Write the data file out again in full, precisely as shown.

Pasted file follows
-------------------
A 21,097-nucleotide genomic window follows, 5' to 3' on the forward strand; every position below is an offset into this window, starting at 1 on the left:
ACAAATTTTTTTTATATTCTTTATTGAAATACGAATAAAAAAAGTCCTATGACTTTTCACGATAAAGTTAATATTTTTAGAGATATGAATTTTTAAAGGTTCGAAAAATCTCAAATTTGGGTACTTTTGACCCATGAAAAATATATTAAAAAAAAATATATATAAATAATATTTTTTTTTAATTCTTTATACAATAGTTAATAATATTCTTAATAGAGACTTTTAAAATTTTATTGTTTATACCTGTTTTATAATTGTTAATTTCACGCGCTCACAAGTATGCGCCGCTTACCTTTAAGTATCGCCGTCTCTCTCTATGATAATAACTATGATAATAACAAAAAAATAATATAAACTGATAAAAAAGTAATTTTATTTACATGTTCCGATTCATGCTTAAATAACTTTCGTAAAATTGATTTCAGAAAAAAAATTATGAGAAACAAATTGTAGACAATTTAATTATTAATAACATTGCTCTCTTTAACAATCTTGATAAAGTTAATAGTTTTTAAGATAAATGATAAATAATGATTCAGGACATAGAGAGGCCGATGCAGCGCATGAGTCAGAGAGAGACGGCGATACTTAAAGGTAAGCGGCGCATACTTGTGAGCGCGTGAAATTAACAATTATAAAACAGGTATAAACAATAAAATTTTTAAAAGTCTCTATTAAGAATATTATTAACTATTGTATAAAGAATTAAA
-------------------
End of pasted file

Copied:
A 21,097-nucleotide genomic window follows, 5' to 3' on the forward strand; every position below is an offset into this window, starting at 1 on the left:
ACAAATTTTTTTTATATTCTTTATTGAAATACGAATAAAAAAAGTCCTATGACTTTTCACGATAAAGTTAATATTTTTAGAGATATGAATTTTTAAAGGTTCGAAAAATCTCAAATTTGGGTACTTTTGACCCATGAAAAATATATTAAAAAAAAATATATATAAATAATATTTTTTTTTAATTCTTTATACAATAGTTAATAATATTCTTAATAGAGACTTTTAAAATTTTATTGTTTATACCTGTTTTATAATTGTTAATTTCACGCGCTCACAAGTATGCGCCGCTTACCTTTAAGTATCGCCGTCTCTCTCTATGATAATAACTATGATAATAACAAAAAAATAATATAAACTGATAAAAAAGTAATTTTATTTACATGTTCCGATTCATGCTTAAATAACTTTCGTAAAATTGATTTCAGAAAAAAAATTATGAGAAACAAATTGTAGACAATTTAATTATTAATAACATTGCTCTCTTTAACAATCTTGATAAAGTTAATAGTTTTTAAGATAAATGATAAATAATGATTCAGGACATAGAGAGGCCGATGCAGCGCATGAGTCAGAGAGAGACGGCGATACTTAAAGGTAAGCGGCGCATACTTGTGAGCGCGTGAAATTAACAATTATAAAACAGGTATAAACAATAAAATTTTTAAAAGTCTCTATTAAGAATATTATTAACTATTGTATAAAGAATTAAA